'Making the space great for students' | Students at Rosati-Kain explore new addition

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On the very first day of school, in the very first class period, senior Sarah Nolte staked out her new favorite place at Rosati-Kain High School – the learning commons and adjacent library in the foyer of the school's freshly minted, $4.5 million addition.

She sat at a table in the spacious, airy area -- think HGTV's "open concept" to the extreme -- reading a book and basking in natural light coming through windows facing the Cathedral Basilica of St. Louis to the west and a fabulous, brick-paved courtyard to the east.

"I love the library," Nolte said, simply and succinctly.

About a dozen students, including a half-dozen in the glass-walled collaborative room, felt similarly, though the maintenance crew was in scramble-mode getting the commons ready for them. The previous day, Aug. 23, the commons had been cleared of furniture for the blessing and ribbon-cutting, which featured Archbishop Robert J. Carlson and St. Louis Mayor Francis Slay.

"They're moving the furniture in there this morning, and they can't do it fast enough for the girls to use it," joked Sister Joan Andert, SSND, Rosati-Kain's president.

The courtyard also became a magnet after the doors were unlocked from the commons. First, one student went out to populate the courtyard patio furniture, then another, then three or four, then a steady stream.

"They're out there feeling at home," Sister Joan said. "The girls aren't going to be shy about taking advantage of the opportunities."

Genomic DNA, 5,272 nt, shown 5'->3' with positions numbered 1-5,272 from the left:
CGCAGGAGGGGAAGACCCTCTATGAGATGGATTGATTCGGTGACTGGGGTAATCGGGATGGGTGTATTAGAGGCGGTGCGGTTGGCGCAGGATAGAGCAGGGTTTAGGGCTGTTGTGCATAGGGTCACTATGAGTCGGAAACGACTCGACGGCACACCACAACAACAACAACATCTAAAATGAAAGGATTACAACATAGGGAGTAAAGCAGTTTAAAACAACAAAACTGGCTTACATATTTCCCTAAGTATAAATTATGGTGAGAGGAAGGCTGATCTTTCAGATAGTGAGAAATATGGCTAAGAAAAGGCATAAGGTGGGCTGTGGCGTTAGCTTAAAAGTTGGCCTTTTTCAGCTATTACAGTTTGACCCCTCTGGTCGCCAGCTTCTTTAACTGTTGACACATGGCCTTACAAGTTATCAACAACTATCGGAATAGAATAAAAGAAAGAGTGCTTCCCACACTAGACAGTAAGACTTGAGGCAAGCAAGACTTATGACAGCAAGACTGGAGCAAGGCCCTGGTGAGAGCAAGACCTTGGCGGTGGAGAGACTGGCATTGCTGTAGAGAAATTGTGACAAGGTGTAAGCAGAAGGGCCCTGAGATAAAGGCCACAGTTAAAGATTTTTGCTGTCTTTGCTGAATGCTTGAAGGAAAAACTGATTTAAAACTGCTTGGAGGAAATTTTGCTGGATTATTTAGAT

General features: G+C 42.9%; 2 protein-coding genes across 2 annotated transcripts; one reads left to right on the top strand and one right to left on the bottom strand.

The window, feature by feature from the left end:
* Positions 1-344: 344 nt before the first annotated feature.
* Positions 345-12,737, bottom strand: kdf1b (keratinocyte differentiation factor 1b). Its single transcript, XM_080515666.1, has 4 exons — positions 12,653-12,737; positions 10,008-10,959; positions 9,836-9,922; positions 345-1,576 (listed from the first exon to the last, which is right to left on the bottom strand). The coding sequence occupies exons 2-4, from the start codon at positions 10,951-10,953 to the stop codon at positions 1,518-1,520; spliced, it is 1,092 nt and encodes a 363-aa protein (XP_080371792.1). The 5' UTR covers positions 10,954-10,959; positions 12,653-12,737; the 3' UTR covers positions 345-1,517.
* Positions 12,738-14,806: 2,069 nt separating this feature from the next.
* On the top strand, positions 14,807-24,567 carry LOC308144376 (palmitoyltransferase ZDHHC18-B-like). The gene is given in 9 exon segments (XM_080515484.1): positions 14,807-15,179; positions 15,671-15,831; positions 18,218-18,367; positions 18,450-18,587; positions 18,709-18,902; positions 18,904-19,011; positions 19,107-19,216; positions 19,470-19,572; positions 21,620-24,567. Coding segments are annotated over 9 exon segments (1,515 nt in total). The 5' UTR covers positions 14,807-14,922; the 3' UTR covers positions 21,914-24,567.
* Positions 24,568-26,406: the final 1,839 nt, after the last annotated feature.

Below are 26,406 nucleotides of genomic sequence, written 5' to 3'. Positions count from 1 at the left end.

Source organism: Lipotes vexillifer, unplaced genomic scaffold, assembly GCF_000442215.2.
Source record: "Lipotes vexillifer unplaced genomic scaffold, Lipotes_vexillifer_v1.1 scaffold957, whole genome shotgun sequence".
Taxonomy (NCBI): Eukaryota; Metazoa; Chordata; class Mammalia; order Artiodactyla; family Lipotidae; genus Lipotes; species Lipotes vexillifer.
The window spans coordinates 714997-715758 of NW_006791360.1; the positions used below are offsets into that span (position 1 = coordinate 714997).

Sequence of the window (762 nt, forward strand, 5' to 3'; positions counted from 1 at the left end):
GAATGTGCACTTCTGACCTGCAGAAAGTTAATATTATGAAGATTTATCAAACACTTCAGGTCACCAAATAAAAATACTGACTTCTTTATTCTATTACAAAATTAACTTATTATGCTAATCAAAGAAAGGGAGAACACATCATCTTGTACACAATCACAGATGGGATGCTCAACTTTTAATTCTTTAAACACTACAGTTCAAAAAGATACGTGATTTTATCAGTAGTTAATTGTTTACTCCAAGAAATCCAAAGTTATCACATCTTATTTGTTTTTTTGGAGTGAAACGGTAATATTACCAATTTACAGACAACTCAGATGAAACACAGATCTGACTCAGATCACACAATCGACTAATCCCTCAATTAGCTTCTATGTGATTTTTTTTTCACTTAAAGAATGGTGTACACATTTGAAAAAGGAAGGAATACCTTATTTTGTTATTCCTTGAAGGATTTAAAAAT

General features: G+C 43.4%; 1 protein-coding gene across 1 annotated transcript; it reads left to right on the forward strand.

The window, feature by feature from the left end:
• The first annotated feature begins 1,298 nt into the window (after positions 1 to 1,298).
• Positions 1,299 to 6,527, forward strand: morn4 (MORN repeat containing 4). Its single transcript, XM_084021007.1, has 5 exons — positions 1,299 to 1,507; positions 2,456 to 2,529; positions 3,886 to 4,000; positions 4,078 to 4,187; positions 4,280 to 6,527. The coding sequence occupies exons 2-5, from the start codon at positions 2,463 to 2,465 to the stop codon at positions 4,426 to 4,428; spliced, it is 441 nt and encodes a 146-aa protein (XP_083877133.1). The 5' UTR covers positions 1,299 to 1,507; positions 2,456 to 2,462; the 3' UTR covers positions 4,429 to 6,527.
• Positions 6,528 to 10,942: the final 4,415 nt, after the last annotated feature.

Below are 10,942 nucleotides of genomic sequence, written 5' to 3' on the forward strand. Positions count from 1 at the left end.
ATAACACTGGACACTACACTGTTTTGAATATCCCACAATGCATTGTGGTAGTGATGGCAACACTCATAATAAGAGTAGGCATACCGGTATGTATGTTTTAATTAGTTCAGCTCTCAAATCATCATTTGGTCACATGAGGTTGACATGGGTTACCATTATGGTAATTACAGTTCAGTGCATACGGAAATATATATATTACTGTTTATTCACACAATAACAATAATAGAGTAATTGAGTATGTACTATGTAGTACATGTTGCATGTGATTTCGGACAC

The three-story addition is the centerpiece of the school's facility upgrades. In addition to the learning commons/library on the first floor, it has a spacious chemistry lab on the second floor and a large incubator space on the third. "Incubator space" is a fancy way of saying "much-needed space for extra-curricular activities."

Rosati-Kain's robot from the FIRST competition takes up a corner of the room, with the rest available for multiple uses, such as play practice, set-building, Mass, you name it. A large wooden cross makes its home in the room as well. And the addition has an elevator to make the entire school accessible.

Space and access had been issues at Rosati-Kain, but not anymore thanks to the school's first addition since 1941, Pearl Harbor Day to be exact when the gymnasium was dedicated on the east side of the building. A convent was built in the 1960s, but it was razed for the addition.

The addition encompasses 12,000-square foot, with a like amount in the 1920s main building renovated and reshaped. The students returned to an updated and larger physics lab, new labs for publications, video and digital, renovated classrooms and suite/offices for administration, including guidance counseling and advancement services. And a new gift shop -- Kougar Kloset.

The students started making the space their own from the get-go, with returning sophomores, juniors and seniors adjusting to the new digs, and freshmen moving in for the first time to what just seemed like normal to them, in a manner of speaking.

"It's lot different from from grade school," said Destiny Young, a St. Roch School graduate who described the first day of high school as "stressful, but exciting."

In the new chem lab, veteran teacher Karen Daues gave the students a test -- yep, a test on Day One, but un-graded to determine the students' knowledge coming in. They sat on purple chairs at two-seat tables "that are really nice," Nolte said. "Last year, we had tiny desks."

Sister Joan clearly enjoyed the first day of school, watching the students take over the spaces.

"That's what it's all about, making the space great for the students," said Sister Joan, who figures she has spent half of her life at Rosati-Kain -- first as a student, then as a teacher and now as an administrator. "The students are really excited about this; it's good to have them back."

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